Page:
and the road looks like this today. Not much has changed apart from the road being paved, repaved, patched and blobbed from time to time - but still a long way to walk for small children.

This is now called 'The Old Schoolhouse', I can't imagine why! It was for boys only who also worked on the piece of land to help pay the master for their tuition. It was set up before the Education Act which allowed public schools to be built post 1871.

Here it is today, well, last Monday when I began this blog... the pantiled roof is an extension. The lane on the right hand side of the building leads down to Parson's Piece (of land). I don't know which way the engraving faces so it could be the other way round. I believe this building and others at the same distance from the road along here were built on 'spare' land in 24 hours but I might have got hold of the wrong end of the stick. Something to do with the Enclosures in the late 18th century, here at any rate.

Further on, out of sight of the end of the road in the first photo, is this fairly recent entrance to the village with just a few notices to take note of. The Bishopstone Action Group nagged to get these pinchpoints to try and stop the excessive speed along this lane, which has no pavements. It's a rat run for cars, vans, coaches, plenty of post vans on their way back and forth to the Sorting Office, school buses, etc. The thatched cottage on the right is one of 16 listed buildings in this small hamlet.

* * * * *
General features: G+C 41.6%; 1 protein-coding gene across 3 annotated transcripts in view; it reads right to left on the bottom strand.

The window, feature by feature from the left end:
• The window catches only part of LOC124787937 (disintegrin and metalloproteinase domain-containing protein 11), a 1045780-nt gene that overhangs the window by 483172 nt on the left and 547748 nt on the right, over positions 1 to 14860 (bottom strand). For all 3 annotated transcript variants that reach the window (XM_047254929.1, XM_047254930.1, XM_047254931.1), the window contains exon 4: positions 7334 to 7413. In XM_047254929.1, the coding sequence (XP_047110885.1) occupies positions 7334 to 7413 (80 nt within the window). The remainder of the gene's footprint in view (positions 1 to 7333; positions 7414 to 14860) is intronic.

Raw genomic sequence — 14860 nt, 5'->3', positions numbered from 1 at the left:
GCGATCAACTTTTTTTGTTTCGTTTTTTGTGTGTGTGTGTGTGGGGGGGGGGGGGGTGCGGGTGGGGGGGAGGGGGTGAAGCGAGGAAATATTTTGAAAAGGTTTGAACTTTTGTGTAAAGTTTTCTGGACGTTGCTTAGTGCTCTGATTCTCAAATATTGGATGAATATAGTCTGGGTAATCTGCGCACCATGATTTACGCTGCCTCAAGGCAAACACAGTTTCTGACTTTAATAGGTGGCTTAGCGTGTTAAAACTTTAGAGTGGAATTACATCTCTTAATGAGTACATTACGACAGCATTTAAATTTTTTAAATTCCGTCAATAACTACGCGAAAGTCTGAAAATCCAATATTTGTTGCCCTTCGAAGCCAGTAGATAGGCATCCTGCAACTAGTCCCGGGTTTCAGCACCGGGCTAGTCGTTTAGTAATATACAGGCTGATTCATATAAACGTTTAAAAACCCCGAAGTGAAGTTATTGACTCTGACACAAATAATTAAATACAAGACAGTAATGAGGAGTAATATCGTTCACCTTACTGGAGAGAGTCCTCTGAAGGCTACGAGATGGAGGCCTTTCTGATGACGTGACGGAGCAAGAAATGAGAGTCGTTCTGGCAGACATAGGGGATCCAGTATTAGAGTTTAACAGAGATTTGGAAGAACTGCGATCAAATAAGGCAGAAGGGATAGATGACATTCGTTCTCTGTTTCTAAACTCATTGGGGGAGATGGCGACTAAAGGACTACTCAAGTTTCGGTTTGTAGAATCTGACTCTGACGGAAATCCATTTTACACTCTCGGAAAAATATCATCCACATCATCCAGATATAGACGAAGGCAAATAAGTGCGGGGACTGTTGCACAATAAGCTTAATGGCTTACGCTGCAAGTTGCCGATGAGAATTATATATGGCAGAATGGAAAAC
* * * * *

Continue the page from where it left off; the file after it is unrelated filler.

The one remaining pub, The Harrow, has a history. In 1830 there were riots in different (Southern) counties against machinery being employed to take the place of local men. In Wycombe it was centered on the paper mills but in in this part of Bucks it was against farm machinery. In Stone, a group of labourers cajoled others to join them, one man gaining a gun from a house, shot and powder from a local shop - that shop, now a house, is still there. Others armed themselves with sticks and hammers. The mob moved on to Bishopstone and entered The Harrow to see if they could induce others to join them. Machinery was broken up before the gang moved on.Eventually constables rounded up about 40 men who were taken to Aylesbury Gaol. The men, with labourers from other disturbances, were brought before the Petty Sessions and sent for trial. There are full accounts of the proceedings in the newspapers and although most of the Stone men were not transported but bound over for the rest of their lives, three men were sent to Van Dieman's Land. One remained there and made more of himself than staying in England would have afforded him, one returned and is listed as a pauper in various censuses and the last man has disappeared from history. The book which contains this information - and what happened to all the other Bucks men involved in the Swing Riots - is 'Buckinghamshire Machine Breakers, The Story of the 1830 riots' by Jill Chambers.